How to Add Shade to Your Deck Design


Hanging out on the deck is a favorite pastime for many homeowners. Spring, summer and fall provide daily opportunities to relax, unwind, socialize and enjoy life on your backyard deck or patio. But you also need to protect your family from prolonged exposure to the sun. Learn how to add shade to your deck design without sacrificing your view, comfort level and budget.

Consider the Location

Certain decks need more shade than others, depending on where the outdoor living space is located. Does your deck face south with nearly constant sun, or can you rest in the shade of your house for the morning and catch a few rays in the afternoon?

Stand on your deck in the morning, at noon and around 4 to 5pm. Think about when you usually relax in your backyard and how strong the sun is at those times. This assessment generally narrows the shade structure choices and provides a gauge for the coverage required.

Types of Shade Structures

Various shade structure designs can be used on wood or composite decks. Consider investing in one of these post-construction structures:

  • Open-sided Gazebo - basically a fabric roof stretched across a metal or plastic frame, these products add concentrated shade but must be attached or weighted down to avoid being blown off or damaged in strong wind.
  • Shade Sail - mounted to three posts or poles (on or off the deck surface), this triangular fabric is stretched taut for durability and provides a small amount of shade.
  • Canopies - much like an open-sided gazebo, a canopy uses fabric mounted to a simple frame to provide shade. These structures are similar to awnings, although they aren't retractable and can be easily removed or replaced.
  • Covered Swing - some freestanding swings provide a small shade over the seat, perfect for setting up in the corner of your deck.
  • Shade Trees and Other Plants - an eco friendly, attractive way to shade your deck surface, mature shade trees and plantings provide plenty of comfort in the warm months. Plants also attract birds and create a healthier atmosphere in your backyard.

Larger or more elaborate shade structures can be built right into the deck for extended shade and rain protection. Think about how one of the following structures can be added to your deck:

  • Pergolas - four to six posts topped by decorative beams and slats placed a few inches apart creates dappled shade on your deck. These structures are also ideal for hanging flower baskets and climbing vines.
  • Awnings - mounted to the house wall, retractable awnings come in both manual and automatic operations. Add an awning for seasonal shade and the flexibility of covering the deck when necessary and letting the sun shine on the area for the balance of days.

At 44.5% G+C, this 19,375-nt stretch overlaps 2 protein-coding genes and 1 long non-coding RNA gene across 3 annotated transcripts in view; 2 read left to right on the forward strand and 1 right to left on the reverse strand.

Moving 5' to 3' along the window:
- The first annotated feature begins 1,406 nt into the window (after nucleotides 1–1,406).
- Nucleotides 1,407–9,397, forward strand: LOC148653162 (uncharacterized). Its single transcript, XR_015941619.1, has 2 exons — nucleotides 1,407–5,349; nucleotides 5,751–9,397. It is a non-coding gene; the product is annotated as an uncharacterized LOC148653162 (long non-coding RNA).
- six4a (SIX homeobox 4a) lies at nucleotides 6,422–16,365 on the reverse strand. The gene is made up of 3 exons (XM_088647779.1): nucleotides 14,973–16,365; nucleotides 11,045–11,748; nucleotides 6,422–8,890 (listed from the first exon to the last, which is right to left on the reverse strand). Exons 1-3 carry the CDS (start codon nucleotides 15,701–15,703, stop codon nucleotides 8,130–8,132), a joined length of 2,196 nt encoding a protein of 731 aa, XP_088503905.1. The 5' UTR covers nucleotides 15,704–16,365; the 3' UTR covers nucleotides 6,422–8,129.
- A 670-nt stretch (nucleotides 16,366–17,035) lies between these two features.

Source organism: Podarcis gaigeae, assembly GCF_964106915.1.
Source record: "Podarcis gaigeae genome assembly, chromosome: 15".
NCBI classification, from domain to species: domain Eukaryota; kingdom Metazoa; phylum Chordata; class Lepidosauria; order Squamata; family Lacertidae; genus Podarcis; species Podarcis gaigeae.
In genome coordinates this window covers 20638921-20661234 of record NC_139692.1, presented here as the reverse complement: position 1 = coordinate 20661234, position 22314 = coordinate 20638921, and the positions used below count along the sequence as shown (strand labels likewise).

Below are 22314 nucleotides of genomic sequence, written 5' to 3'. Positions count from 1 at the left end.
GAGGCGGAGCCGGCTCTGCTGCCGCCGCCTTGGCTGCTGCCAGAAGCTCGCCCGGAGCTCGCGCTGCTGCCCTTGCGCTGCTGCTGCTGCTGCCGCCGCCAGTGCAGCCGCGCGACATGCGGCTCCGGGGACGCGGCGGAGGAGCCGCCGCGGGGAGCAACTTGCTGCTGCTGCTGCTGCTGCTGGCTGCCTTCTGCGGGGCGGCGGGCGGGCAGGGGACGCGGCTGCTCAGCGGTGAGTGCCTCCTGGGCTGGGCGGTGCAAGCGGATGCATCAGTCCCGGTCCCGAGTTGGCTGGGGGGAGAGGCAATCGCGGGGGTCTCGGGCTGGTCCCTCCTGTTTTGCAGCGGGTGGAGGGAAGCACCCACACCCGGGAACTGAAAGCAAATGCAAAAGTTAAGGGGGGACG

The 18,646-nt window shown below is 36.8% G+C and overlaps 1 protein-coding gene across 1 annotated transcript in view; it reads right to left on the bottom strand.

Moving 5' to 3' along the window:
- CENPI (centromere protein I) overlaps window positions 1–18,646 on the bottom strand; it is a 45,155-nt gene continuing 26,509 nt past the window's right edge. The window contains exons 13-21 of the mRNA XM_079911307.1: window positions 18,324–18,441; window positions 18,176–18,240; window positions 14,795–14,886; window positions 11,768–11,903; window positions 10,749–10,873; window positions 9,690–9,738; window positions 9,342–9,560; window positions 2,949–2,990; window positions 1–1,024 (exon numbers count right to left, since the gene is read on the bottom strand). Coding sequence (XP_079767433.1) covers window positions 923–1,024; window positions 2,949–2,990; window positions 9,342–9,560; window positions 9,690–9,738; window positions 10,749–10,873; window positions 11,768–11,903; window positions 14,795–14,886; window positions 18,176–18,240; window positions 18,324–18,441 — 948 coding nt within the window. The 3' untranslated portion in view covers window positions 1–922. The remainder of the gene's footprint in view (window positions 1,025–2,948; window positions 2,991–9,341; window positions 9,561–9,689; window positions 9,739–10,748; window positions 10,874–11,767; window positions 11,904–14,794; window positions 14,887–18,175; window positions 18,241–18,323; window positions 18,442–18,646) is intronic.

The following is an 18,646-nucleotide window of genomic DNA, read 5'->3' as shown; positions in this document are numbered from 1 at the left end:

• Enclosed or Partially Enclosed Gazebo - included as a fixture in your deck design, gazebos provide full shade and protection from the rain. Enclose the side walls with screening or windows and you have a shady, private oasis right in your own backyard. Have a professional design and build this shade structure to ensure a well-built, solid and durable outdoor feature.

Some Shade Structures Must Be Included in the Original Deck Design…

If shade is a major concern in your yard try to add a pergola, awning or gazebo into the original deck design. This allows your contractor to put in adequate framing and support for the additional weight. It also makes your deck seamless, and provides an enjoyable outdoor family room from the beginning.

Retrofitting an existing deck with a gazebo or pergola is possible, but you'll pay more for the structure and may come across problems with the original construction. Can you easily add railing for the gazebo, or notch the deck boards for pergola posts? Will an awning interfere with any elements of the existing deck or will the aged materials look unsightly next to the new shade structure? Think about renovating or updating the balance of your deck when retrofitting a shade structure into the space.

Others Can Be Added Post-Construction

Semi-permanent or portable options like canopies, shade sails and open-sided gazebos can be installed or set up after your deck is complete. Create shade exactly where you need it with post-construction additions. These items work with your patio furniture placement and can often be moved around as needed.

Many homeowners should consider additional support for these portable structures. Use brackets to mount canopy frames or add weights to the corners of open-sided gazebos. This additional strength will help structures withstand nasty weather and last longer.

Be careful when planting shade trees near your deck. Think about whether the root systems will interfere with deck piers. And consider how the falling leaves and/or seedpods can clog your eaves and create more yard maintenance for you.

If you want a “green” shade structure, plan to build the necessary support (a pergola or arbor will do the trick) and grow easy-care vines up and over wood framing. This vertical garden provides the shade you want during the spring and summer, incredible fall colors in autumn and bright sunshine in winter. Check out fast-growing climbing plants in your area, and invest in a collection of healthy specimens to get the shade started soon. If you have patience and a green thumb consider training grape vines to cover a heavy-duty wooden pergola (mature grapes vines become very heavy). This planting provides beautiful shade from spring through summer and bunches of luscious fresh fruit during the harvest time.

Use any of the above suggestions to add shade to your deck design. Some solutions work for existing decks and patios, while others are better when incorporated into the initial construction. Either way you'll end up with a more enjoyable outdoor living space for the entire family.

Posted by: TrustedPros
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